If someone - i.e. a non-christian comes to our church and behaves in a way contrary to the house, they should be first warned they are in error, then if they do not comply with the rules of the house, they should be asked to leave, and if necessary escorted out. But who are we to judge people who don’t believe in our God?! It is our responsibility to inform them and offer them the option of Christ’s grace. But ultimately it is their decision and until they are a member of the house, they are under no obligation to live by the same rules and values that we as christians do.

Yet if we simply worked on living according to Christ’s instructions, as He states, “You are my friends, if you do whatsoever I command you” - John 15:14, would the blessings that God has promised to fall on us not make us a peculiar people indeed? And would people not see that peaceful overflowing of joy and happiness that Christ provides to those that follow Him and say to themselves, “I wonder where they got that from?? That’s what I want.”? Is not a living example more impressive and profound and motivating then a declaration of judgment and scolding and scathing threats of hellfire? Should we not be viewed as hypocrites if we spend our days condemning the actions of people who have not embraced Christ when we don’t in a methodically disciplined way act like christians?? What would you think if you were them?

Christ’s singular act of aggression and violence in the whole of His ministry speaks not only of what should incite our righteous indignation the most; it not only tells us where
our ire should be focused and directed; it also, by way of comparison and context, perhaps tells us who we are to leave well enough to their own vices until they choose to join the family. We are to follow His lead. He taught all over to all kinds of people. He told them what was right and what was wrong. He told them what their options were. But it was in His house and ONLY in His house that He laid a whip to their backs and demanded correction and righteousness in a physical manner. Take heed, christian - should we direct our focus as our Lord did? Or do our motives and ideas of right and wrong which are many times contingent upon our own convenience, impede our imitation of Christ?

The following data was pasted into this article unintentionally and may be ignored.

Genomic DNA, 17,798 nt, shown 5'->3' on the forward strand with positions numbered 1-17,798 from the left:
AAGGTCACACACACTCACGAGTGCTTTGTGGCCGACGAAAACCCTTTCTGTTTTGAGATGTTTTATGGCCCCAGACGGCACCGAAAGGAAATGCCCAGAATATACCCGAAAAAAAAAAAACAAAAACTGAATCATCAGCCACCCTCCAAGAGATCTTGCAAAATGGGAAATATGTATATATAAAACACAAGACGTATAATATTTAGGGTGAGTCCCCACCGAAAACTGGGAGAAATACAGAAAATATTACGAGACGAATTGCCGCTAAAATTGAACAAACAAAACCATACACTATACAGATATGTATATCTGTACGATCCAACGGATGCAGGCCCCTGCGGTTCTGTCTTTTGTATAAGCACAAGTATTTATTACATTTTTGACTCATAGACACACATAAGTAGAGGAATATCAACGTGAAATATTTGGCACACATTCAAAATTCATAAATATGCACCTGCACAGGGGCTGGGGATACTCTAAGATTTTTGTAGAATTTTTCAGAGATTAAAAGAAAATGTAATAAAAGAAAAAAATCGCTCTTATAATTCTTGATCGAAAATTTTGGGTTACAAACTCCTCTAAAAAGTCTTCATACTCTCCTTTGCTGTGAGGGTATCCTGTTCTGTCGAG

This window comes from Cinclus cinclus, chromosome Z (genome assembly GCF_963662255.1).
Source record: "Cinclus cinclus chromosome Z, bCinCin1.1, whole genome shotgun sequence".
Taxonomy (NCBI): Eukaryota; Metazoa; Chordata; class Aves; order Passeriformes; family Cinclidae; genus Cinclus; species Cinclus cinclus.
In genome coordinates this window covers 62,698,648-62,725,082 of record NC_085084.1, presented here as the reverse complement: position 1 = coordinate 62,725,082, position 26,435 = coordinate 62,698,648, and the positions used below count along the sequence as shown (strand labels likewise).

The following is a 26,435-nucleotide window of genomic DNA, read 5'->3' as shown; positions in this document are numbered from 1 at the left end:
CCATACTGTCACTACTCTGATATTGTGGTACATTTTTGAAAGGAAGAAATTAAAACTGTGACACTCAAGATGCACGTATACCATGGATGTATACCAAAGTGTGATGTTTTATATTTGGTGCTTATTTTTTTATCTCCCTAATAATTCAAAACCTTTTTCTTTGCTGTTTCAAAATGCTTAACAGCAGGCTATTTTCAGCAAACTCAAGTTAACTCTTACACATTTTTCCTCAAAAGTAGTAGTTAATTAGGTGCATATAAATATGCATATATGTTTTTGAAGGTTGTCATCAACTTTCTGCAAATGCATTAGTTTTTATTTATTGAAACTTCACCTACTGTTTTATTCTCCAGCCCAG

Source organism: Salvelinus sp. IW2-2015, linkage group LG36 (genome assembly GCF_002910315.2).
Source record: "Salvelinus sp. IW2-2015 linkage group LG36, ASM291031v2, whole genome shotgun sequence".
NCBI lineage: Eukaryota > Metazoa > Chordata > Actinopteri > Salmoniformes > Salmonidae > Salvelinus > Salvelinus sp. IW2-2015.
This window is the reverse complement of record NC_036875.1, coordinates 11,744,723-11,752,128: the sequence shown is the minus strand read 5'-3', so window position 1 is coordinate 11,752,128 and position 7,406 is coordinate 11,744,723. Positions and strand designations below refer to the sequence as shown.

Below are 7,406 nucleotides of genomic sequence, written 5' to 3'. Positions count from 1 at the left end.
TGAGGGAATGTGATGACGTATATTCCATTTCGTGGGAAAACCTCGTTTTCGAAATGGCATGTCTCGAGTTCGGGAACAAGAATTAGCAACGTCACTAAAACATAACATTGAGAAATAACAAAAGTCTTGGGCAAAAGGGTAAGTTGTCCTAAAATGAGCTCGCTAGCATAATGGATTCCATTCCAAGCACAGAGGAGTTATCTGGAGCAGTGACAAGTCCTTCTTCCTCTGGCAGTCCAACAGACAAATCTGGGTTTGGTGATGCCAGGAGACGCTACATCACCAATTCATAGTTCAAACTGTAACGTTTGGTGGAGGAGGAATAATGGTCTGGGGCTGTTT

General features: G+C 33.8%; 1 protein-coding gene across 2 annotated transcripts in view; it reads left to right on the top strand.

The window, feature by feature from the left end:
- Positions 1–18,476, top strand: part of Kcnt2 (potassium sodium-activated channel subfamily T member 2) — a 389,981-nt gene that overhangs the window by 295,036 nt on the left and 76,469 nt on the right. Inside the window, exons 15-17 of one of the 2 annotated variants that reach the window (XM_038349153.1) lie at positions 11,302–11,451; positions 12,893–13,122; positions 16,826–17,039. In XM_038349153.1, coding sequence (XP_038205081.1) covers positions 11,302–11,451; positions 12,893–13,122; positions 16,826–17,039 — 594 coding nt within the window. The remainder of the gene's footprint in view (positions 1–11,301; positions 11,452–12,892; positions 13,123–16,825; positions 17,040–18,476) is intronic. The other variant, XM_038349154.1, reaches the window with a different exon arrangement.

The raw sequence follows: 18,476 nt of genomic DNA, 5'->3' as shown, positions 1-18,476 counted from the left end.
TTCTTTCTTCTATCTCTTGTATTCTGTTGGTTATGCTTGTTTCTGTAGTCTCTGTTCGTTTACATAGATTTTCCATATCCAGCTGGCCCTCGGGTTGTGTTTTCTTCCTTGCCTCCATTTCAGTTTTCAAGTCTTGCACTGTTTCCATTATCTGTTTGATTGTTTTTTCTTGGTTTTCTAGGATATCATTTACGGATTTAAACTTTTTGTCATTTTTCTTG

On a side note, Christ ran the offenders out of the house, but He did not pursue them past the borders of it. When the enemy was expelled, Christ put down His arms and began to teach and heal the people.

Finally, I think there is a verse that should be thoughtfully considered by all Christians everywhere. We know from the early portion of the Gospels, that Christ instructed His disciples very clearly on their method when He said to them, "Behold, I send you forth as lambs among wolves. Carry neither purse, nor scrip, nor shoes: and salute no man by the way..." - Luke 10:3-4

However, in Luke's account of The Last Supper in chapter 22, we have this instruction: 35 "And He said unto them, 'When I sent you without purse, and scrip, and shoes, lacked ye anything?' And they said, 'Nothing.' 36 Then said He unto them, 'But NOW, he that hath a purse, let him take it, and likewise his scrip: and he that hath no sword, let him sell his garment and buy one. 37 For I say unto you, that this that is written must yet be accomplished in Me, "And He was reckoned among the transgressors:" for the things concerning Me have an end.' 38 And they said, 'Lord, behold here are two swords.' And He said unto them, 'It is enough.'"

Food for thought.

In His Service,